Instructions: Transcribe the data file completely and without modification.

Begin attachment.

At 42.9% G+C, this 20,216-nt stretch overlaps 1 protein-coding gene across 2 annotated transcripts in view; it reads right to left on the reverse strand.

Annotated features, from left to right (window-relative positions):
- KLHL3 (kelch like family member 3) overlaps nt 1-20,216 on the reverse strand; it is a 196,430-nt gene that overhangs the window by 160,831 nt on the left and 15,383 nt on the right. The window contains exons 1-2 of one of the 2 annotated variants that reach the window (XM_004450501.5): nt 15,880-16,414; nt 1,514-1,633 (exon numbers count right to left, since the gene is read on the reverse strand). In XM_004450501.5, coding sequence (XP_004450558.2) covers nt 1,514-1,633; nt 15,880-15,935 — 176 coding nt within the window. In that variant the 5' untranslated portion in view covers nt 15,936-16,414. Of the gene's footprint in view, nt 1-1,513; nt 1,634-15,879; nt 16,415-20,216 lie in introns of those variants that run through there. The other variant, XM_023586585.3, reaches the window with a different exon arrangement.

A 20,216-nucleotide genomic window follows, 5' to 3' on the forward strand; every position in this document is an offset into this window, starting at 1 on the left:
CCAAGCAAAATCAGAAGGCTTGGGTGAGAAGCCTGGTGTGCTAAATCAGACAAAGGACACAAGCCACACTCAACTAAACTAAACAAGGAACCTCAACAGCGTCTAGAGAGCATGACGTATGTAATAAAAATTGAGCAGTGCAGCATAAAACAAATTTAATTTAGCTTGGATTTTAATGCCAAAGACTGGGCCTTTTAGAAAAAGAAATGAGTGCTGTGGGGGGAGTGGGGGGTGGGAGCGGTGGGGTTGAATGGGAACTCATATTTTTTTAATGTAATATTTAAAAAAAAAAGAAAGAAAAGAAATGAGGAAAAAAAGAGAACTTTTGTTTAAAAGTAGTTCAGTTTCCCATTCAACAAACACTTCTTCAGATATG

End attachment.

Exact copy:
At 42.9% G+C, this 20,216-nt stretch overlaps 1 protein-coding gene across 2 annotated transcripts in view; it reads right to left on the reverse strand.

Annotated features, from left to right (window-relative positions):
- KLHL3 (kelch like family member 3) overlaps nt 1-20,216 on the reverse strand; it is a 196,430-nt gene that overhangs the window by 160,831 nt on the left and 15,383 nt on the right. The window contains exons 1-2 of one of the 2 annotated variants that reach the window (XM_004450501.5): nt 15,880-16,414; nt 1,514-1,633 (exon numbers count right to left, since the gene is read on the reverse strand). In XM_004450501.5, coding sequence (XP_004450558.2) covers nt 1,514-1,633; nt 15,880-15,935 — 176 coding nt within the window. In that variant the 5' untranslated portion in view covers nt 15,936-16,414. Of the gene's footprint in view, nt 1-1,513; nt 1,634-15,879; nt 16,415-20,216 lie in introns of those variants that run through there. The other variant, XM_023586585.3, reaches the window with a different exon arrangement.

A 20,216-nucleotide genomic window follows, 5' to 3' on the forward strand; every position in this document is an offset into this window, starting at 1 on the left:
CCAAGCAAAATCAGAAGGCTTGGGTGAGAAGCCTGGTGTGCTAAATCAGACAAAGGACACAAGCCACACTCAACTAAACTAAACAAGGAACCTCAACAGCGTCTAGAGAGCATGACGTATGTAATAAAAATTGAGCAGTGCAGCATAAAACAAATTTAATTTAGCTTGGATTTTAATGCCAAAGACTGGGCCTTTTAGAAAAAGAAATGAGTGCTGTGGGGGGAGTGGGGGGTGGGAGCGGTGGGGTTGAATGGGAACTCATATTTTTTTAATGTAATATTTAAAAAAAAAAGAAAGAAAAGAAATGAGGAAAAAAAGAGAACTTTTGTTTAAAAGTAGTTCAGTTTCCCATTCAACAAACACTTCTTCAGATATG